Can I Really Trust The Bible?


There are many theological questions today. At the base of all of them is the question, “Can I really trust the Bible?” Until you’ve really settled that in your mind, all other questions really are up for debate. Without an outside authority in which you can trust, everything’s pretty speculative in the theological realm.

Thankfully, there are many good books on the subject. Few however are under 100 pages and could be easily digested in a single sitting. Able to accomplish both those standards is Barry Cooper’s Can I really trust the Bible? And other questions about Scripture, truth and how God speaks. Part of The Good Book Company’s  Questions Christians Ask series 1 this book, like all the others, is a little meatier than a booklet, but still pretty compact. If you want a significant theological question answered in short order, this is the book for you.

Cooper’s book is split into 5 chapters. At first, I was confused looking at the table of contents because it looks like chapters 1 and 2 share the same title (“Does the Bible claim to be God’s Word?”). This is also true of chapters 3 and 4 (“Does the Bible seem to be God’s Word?”). Upon closer inspection, the subtitles of each chapter is what actually sets them apart.

Chapter 1 is focused on what Jesus thought about the Old Testament, as well as what New Testament writers thought about it. Chapter 2 on the other hand is focused more on the nature of truth and the Bible’s claims to it. Chapter 3 is focused more on the writing of the Bible, particularly the New Testament, whereas chapter 4 is focused on issues of the collection of New Testament documents. The final chapter, “Does the Bible prove to be God’s Word?” focuses on how the Bible proves itself true in your life as you trust it is God’s Word.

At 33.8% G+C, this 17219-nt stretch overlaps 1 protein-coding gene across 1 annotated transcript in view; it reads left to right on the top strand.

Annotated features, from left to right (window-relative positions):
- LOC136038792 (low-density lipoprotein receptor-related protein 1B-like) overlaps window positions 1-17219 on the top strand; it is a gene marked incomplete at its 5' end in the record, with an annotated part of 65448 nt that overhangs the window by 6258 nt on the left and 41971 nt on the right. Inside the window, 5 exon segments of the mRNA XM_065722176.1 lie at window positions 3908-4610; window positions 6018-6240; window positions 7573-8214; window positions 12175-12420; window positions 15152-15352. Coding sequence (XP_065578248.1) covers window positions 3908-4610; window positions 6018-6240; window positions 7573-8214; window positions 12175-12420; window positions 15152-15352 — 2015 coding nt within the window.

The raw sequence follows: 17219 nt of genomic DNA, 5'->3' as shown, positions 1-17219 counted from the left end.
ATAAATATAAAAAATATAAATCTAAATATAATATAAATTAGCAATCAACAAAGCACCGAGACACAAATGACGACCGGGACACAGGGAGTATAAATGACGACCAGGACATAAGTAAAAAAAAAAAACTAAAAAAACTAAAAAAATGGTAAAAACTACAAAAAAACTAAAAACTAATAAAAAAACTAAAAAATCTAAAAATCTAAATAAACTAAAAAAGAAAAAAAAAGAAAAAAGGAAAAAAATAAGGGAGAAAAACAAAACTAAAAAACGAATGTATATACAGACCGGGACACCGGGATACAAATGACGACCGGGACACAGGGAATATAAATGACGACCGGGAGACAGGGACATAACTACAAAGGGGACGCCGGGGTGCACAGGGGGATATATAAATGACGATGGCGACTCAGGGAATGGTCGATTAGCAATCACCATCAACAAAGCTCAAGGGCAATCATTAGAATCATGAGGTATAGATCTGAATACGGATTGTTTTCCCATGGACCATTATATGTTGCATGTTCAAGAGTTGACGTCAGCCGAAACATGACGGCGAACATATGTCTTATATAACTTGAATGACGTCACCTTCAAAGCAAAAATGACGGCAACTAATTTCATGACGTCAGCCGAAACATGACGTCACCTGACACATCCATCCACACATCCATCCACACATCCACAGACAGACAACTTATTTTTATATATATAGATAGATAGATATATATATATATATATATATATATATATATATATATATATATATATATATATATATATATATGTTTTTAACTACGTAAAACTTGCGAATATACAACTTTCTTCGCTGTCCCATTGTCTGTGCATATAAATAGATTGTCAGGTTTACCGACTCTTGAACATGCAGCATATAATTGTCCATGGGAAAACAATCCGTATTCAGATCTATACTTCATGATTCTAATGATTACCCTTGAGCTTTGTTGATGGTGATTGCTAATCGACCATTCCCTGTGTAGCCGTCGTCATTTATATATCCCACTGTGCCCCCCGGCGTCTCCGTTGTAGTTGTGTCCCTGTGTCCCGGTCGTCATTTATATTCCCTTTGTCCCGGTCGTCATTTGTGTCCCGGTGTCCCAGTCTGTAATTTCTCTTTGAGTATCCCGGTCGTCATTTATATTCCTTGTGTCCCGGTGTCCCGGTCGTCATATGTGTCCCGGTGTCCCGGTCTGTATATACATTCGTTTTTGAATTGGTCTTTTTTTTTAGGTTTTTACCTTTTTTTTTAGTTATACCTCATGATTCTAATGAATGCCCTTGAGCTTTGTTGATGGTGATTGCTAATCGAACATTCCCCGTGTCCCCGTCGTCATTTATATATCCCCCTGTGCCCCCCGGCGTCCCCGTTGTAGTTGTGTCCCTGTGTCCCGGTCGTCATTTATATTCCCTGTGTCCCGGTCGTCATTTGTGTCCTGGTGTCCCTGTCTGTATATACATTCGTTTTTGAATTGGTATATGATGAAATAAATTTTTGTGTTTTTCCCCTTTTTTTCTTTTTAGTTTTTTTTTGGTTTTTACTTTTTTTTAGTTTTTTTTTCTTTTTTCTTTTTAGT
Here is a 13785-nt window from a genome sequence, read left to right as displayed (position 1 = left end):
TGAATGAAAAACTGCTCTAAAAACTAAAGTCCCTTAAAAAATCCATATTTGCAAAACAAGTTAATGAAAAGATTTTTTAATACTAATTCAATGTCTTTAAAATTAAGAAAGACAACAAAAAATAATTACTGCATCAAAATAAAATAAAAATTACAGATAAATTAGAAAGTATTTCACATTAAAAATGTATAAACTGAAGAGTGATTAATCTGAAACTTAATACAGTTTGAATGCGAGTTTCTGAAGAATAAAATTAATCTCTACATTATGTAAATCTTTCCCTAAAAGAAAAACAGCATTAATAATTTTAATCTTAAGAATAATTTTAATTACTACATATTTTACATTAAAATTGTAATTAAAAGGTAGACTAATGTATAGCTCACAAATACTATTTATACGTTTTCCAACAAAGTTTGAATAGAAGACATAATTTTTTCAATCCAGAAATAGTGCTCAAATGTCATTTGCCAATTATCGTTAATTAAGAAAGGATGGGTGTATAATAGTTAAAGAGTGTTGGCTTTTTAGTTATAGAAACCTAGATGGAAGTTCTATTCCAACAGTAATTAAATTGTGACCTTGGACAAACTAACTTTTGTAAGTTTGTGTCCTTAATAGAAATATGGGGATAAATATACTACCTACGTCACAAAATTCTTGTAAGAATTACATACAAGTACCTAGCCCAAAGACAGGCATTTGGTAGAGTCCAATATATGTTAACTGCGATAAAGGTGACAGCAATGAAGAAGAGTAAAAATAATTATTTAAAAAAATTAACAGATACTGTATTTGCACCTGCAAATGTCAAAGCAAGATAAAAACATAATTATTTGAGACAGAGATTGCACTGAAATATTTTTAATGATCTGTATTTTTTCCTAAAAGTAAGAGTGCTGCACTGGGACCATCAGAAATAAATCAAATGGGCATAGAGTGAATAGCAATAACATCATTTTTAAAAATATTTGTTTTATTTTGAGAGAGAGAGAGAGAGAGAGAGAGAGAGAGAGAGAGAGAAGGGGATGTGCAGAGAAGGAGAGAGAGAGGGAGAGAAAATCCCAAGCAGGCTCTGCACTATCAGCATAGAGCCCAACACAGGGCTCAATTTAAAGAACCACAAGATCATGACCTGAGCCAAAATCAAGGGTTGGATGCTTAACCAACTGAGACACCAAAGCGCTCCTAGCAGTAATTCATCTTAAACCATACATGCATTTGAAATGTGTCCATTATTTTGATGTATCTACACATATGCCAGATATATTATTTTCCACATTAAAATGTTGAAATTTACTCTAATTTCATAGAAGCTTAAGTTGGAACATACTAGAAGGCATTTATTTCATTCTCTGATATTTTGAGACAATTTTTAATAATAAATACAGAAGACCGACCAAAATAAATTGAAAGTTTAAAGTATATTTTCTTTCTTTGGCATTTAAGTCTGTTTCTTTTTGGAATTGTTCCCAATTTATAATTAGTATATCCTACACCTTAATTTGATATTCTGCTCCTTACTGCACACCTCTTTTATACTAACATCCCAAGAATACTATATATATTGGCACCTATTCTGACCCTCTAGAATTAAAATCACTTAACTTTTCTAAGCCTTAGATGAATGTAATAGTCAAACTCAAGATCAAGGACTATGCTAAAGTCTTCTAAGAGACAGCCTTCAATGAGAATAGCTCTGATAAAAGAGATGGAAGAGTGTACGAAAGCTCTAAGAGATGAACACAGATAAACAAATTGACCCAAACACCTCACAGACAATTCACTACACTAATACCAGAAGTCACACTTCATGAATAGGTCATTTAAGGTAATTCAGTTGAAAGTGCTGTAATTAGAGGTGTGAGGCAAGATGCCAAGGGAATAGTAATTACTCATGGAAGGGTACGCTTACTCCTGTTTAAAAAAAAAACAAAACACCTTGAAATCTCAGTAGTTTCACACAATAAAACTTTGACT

Along the way, Cooper devotes time to side bar questions like:

  • What’s inside the Bible?
  • Isn’t the argument for Scripture circular?
  • Isn’t the Bible socially, culturally, and sexually out of date?
  • Hasn’t the Bible been used to justify terrible things?
  • Isn’t reported/oral information unreliable?
  • How can I trust in the Bible when it has miracles in it?
  • Are there any non-biblical documents which support biblical history?
  • Aren’t some of the stories from Jesus’ life just legends and later additions?
  • Who’s to say the Qu’ran isn’t also God’s Word?
  • Aren’t the stories in the Bible about Jesus just re-hashes of pre-biblical myths?
  • If God really wants to speak to us through the Bible, why is some of it so hard to understand?

Seems like a lot of ground to cover right? It is, but I think Cooper does a fine job of answering questions concisely based on solid evidence. His answers certainly aren’t exhaustive and some readers may want far more detail. However, it is key to keep in mind that this book is primarily for believers who are already on-board with Christianity. I would suggest this book is good for inquisitive high school or college students in the context of youth group or Bible class. I wouldn’t necessarily suggest this book for really perplexed skeptics who are asking one tough question after another and have done their homework on atheistic rebuttals. This might be a good conversation started in that case, but I imagine the answers here might seem to “neat.”

For younger Christians who are asking some good, yet tough questions about how and why we should trust the Bible, this is a great little resource. It’s definitely something I think a high school student could easily read through on their own. Ideally, reading through this book with a friend as part of an on-going conversation is the way to go. If that’s what you’re looking for in your discipleship endeavors, consider giving this book a try!

Barry Cooper, Can I really trust the Bible? And other questions about Scripture, truth and how God speaks. Epsom, Surrey, UK. The Good Book Company, July 2014. 81 pp. Paperback, $7.99.

Buy itAmazon | Westminster

Read an excerpt

Visit the publisher’s page

Thanks to The Good Book Company for the review copy!

Here’s a promo video for the book:


  1. Which also includes a book I previously review, Is God anti-gay?

Author: Nate

I'm an avid reader, musician, and high school Bible teacher living in central Florida. I have many paperback books and our house smells of rich glade air freshners. If you want to know more, then let's connect!

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